You can now really have breakfast at Tiffany

Rob Bates

Four years ago, while mystery-shopping Tiffany, I asked the sales clerk if you can have breakfast at Tiffany. He said no, but that’s the question he’s asked most often.

That made me wonder: Why doesn’t Tiffany serve breakfast? Shouldn’t it give the people what they want?

And now—some 59 years after Truman Capote’s book, 56 years after the Audrey Hepburn romantic comedy, and 24 years after the Deep Blue Something song—you can actually have breakfast at Tiffany. Well, at one of them.

On Friday the third of November, the famed retailer opened the Blue Box Café on the revamped fourth floor of its New York City flagship. Its seats are coated in its signature robin’s egg blue and though it serves lunch, coffee, and alcohol, most of the attention has focused—of course—on breakfast.

While the items on the menu will rotate, for now the Café is offering standard New York City brunch fare, like seasonal fruits and berries, smoked salmon, and avocado toast. That, along with coffee, will set you back $29; even with food, the standard Tiffany markup comes into play. (The full menu can be seen here.)

new-blue-box-cafe-at-tiffany-and-co-fifth-avenue-flagship-storeWill the morning meal at Tiffany prove as spiritually nourishing for visitors as it was for movie heroine Holly Golightly? Even though she was reduced to chomping on a croissant while gazing up at the store windows, she always made the pilgrimage to Tiffany because “nothing bad [can] happen to you there…It calms me down right away.”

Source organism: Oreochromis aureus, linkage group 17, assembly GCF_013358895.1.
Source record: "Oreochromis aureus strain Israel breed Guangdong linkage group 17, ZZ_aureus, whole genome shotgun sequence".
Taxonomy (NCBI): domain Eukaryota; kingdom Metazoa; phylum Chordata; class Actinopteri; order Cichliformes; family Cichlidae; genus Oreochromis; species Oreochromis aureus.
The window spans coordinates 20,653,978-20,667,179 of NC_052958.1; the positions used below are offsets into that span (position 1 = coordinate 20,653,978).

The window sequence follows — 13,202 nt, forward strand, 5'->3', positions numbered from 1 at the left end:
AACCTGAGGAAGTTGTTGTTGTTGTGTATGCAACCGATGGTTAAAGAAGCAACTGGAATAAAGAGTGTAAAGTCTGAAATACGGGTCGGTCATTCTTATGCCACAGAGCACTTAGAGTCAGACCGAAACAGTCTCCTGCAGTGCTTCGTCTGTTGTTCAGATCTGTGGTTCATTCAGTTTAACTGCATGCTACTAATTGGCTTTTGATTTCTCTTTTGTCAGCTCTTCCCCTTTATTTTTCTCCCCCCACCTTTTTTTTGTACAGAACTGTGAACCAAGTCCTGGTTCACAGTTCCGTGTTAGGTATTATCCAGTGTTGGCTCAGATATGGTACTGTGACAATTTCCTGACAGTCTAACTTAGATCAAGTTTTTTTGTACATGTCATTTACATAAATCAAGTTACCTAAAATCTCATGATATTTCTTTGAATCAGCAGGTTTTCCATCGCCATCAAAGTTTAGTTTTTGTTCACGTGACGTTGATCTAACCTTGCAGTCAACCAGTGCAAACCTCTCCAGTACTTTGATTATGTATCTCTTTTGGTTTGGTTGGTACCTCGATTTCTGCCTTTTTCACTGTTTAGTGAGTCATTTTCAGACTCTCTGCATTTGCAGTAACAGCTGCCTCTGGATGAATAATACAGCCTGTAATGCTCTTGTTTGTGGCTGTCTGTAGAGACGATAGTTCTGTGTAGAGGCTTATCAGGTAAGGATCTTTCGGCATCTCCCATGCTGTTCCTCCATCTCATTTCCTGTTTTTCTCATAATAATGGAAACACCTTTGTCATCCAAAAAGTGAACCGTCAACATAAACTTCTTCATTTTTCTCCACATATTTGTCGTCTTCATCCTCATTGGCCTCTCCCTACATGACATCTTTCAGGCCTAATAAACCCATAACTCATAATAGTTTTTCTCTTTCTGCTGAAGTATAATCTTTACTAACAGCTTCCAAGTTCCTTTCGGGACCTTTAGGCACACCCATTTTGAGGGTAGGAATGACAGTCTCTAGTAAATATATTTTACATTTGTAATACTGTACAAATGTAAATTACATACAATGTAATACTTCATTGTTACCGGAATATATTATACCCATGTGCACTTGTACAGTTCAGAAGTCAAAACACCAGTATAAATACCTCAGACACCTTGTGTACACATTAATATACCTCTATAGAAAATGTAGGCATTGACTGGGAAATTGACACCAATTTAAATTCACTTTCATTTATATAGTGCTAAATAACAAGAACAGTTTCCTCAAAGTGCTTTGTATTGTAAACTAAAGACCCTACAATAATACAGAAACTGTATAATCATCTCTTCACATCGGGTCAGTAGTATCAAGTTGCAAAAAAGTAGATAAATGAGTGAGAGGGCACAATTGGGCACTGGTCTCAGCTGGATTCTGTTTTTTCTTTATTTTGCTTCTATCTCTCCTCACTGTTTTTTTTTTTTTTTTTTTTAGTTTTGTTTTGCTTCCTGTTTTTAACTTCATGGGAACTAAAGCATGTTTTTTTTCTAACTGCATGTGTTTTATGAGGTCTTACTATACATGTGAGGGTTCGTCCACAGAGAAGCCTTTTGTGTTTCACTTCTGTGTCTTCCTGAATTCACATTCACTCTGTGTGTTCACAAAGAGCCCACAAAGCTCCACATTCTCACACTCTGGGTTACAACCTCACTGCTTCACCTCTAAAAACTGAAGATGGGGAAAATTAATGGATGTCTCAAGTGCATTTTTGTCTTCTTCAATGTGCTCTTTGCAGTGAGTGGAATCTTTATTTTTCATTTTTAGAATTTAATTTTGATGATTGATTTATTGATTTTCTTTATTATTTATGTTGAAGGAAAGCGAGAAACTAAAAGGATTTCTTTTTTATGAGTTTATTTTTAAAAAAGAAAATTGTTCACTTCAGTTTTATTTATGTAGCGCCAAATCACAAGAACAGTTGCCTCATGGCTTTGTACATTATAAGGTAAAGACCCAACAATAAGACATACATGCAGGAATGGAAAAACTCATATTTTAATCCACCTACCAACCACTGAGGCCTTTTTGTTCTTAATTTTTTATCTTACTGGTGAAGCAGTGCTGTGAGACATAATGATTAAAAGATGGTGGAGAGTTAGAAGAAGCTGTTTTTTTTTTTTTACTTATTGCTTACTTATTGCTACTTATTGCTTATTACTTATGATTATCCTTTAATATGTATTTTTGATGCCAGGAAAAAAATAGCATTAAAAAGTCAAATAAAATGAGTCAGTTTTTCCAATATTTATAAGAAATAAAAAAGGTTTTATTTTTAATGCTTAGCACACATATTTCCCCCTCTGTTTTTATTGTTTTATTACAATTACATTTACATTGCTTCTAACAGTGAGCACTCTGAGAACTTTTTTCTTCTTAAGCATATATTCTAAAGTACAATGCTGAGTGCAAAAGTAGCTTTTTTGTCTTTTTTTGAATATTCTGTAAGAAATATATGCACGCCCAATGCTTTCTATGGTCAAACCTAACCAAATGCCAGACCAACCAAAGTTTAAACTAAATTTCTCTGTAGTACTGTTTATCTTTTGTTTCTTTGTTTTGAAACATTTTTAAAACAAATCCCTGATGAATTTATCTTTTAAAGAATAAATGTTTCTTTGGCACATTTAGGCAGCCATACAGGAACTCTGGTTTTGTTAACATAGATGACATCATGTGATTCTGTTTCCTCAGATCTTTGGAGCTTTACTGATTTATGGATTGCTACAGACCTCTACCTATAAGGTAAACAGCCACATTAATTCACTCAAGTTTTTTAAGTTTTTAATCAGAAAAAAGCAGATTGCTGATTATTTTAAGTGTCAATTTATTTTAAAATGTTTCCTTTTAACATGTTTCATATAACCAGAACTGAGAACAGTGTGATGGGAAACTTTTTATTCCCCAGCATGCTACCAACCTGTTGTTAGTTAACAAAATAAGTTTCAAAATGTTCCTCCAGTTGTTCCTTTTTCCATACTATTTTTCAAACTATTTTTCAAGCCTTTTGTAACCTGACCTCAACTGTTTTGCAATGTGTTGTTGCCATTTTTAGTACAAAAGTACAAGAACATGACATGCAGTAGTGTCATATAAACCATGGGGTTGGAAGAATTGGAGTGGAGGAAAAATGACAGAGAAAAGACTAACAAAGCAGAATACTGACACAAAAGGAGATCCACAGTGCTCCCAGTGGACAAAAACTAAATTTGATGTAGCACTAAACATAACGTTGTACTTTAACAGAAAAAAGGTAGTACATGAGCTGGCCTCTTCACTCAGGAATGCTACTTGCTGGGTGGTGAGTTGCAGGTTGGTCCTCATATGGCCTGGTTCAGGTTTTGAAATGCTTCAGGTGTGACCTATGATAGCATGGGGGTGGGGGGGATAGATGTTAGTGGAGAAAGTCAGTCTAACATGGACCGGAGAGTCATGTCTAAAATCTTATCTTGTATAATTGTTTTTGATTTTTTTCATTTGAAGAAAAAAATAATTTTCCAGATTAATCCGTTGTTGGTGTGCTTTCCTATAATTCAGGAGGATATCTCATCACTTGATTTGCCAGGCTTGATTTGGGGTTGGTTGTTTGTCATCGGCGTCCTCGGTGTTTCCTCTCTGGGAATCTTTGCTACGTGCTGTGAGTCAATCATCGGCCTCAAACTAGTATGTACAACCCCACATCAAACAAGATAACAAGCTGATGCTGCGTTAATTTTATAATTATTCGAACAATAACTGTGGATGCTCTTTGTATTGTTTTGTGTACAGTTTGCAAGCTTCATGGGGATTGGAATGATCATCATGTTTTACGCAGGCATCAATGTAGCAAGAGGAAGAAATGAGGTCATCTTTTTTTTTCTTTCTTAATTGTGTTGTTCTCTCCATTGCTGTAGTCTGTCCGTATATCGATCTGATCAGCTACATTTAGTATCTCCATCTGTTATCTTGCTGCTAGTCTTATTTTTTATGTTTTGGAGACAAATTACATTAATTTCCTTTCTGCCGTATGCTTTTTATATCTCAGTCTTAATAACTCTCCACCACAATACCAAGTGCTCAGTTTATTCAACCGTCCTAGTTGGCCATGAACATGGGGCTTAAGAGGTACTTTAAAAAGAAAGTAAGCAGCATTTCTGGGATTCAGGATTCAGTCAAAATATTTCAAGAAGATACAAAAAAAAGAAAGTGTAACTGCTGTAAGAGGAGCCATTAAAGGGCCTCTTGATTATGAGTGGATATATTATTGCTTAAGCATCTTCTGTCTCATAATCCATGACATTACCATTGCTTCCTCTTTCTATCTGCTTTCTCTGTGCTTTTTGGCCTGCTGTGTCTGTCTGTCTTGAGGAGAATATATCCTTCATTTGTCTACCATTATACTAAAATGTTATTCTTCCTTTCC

While she may be a unique case, opening this café seems like a smart business move for Tiffany and a sign that is embracing the sometimes-racy film that many now associate with it. (In September, it paid $840,000 for the original script, making it the most expensive movie script every sold at auction.) It’s also a sign that, after years of uneven sales, Tiffany is diversifying its business.

Right next to the café on the revamped fourth floor is Tiffany’s new home and accessories section. That department has gotten much derision (and attention!) by offering “everyday objects” like a $9,000 ball of yarn and a $95 paper clip. One assumes it will also feature everyday objects that everyday people might want to buy.

Read full article

Source JCK Online